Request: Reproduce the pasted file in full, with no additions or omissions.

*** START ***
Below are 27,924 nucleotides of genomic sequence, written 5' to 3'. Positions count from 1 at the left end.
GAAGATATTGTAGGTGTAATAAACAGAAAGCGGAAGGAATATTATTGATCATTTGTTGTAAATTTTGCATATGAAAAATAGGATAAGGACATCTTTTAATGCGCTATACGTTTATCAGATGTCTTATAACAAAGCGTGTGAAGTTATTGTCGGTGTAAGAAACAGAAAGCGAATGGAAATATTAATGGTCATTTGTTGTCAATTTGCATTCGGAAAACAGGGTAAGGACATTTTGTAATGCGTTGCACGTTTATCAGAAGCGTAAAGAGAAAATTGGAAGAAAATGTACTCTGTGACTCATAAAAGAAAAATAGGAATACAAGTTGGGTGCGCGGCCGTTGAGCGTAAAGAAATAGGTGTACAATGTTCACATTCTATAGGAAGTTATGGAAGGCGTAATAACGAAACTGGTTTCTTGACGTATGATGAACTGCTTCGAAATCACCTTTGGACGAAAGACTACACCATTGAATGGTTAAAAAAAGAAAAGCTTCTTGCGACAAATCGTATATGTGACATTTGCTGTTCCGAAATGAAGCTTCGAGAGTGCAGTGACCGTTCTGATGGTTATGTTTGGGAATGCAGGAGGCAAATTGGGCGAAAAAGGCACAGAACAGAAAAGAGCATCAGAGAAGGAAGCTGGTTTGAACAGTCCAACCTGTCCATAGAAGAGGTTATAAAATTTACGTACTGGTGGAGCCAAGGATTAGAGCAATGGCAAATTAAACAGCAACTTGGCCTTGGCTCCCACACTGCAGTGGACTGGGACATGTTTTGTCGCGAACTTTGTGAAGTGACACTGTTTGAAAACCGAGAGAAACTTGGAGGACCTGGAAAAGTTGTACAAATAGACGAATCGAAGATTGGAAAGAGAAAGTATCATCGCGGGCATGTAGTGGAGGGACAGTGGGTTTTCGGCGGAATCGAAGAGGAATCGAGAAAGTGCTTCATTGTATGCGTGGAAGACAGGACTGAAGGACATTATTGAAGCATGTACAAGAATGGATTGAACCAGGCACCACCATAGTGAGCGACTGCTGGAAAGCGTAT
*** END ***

Below are 27,924 nucleotides of genomic sequence, written 5' to 3'. Positions count from 1 at the left end.
GAAGATATTGTAGGTGTAATAAACAGAAAGCGGAAGGAATATTATTGATCATTTGTTGTAAATTTTGCATATGAAAAATAGGATAAGGACATCTTTTAATGCGCTATACGTTTATCAGATGTCTTATAACAAAGCGTGTGAAGTTATTGTCGGTGTAAGAAACAGAAAGCGAATGGAAATATTAATGGTCATTTGTTGTCAATTTGCATTCGGAAAACAGGGTAAGGACATTTTGTAATGCGTTGCACGTTTATCAGAAGCGTAAAGAGAAAATTGGAAGAAAATGTACTCTGTGACTCATAAAAGAAAAATAGGAATACAAGTTGGGTGCGCGGCCGTTGAGCGTAAAGAAATAGGTGTACAATGTTCACATTCTATAGGAAGTTATGGAAGGCGTAATAACGAAACTGGTTTCTTGACGTATGATGAACTGCTTCGAAATCACCTTTGGACGAAAGACTACACCATTGAATGGTTAAAAAAAGAAAAGCTTCTTGCGACAAATCGTATATGTGACATTTGCTGTTCCGAAATGAAGCTTCGAGAGTGCAGTGACCGTTCTGATGGTTATGTTTGGGAATGCAGGAGGCAAATTGGGCGAAAAAGGCACAGAACAGAAAAGAGCATCAGAGAAGGAAGCTGGTTTGAACAGTCCAACCTGTCCATAGAAGAGGTTATAAAATTTACGTACTGGTGGAGCCAAGGATTAGAGCAATGGCAAATTAAACAGCAACTTGGCCTTGGCTCCCACACTGCAGTGGACTGGGACATGTTTTGTCGCGAACTTTGTGAAGTGACACTGTTTGAAAACCGAGAGAAACTTGGAGGACCTGGAAAAGTTGTACAAATAGACGAATCGAAGATTGGAAAGAGAAAGTATCATCGCGGGCATGTAGTGGAGGGACAGTGGGTTTTCGGCGGAATCGAAGAGGAATCGAGAAAGTGCTTCATTGTATGCGTGGAAGACAGGACTGAAGGACATTATTGAAGCATGTACAAGAATGGATTGAACCAGGCACCACCATAGTGAGCGACTGCTGGAAAGCGTAT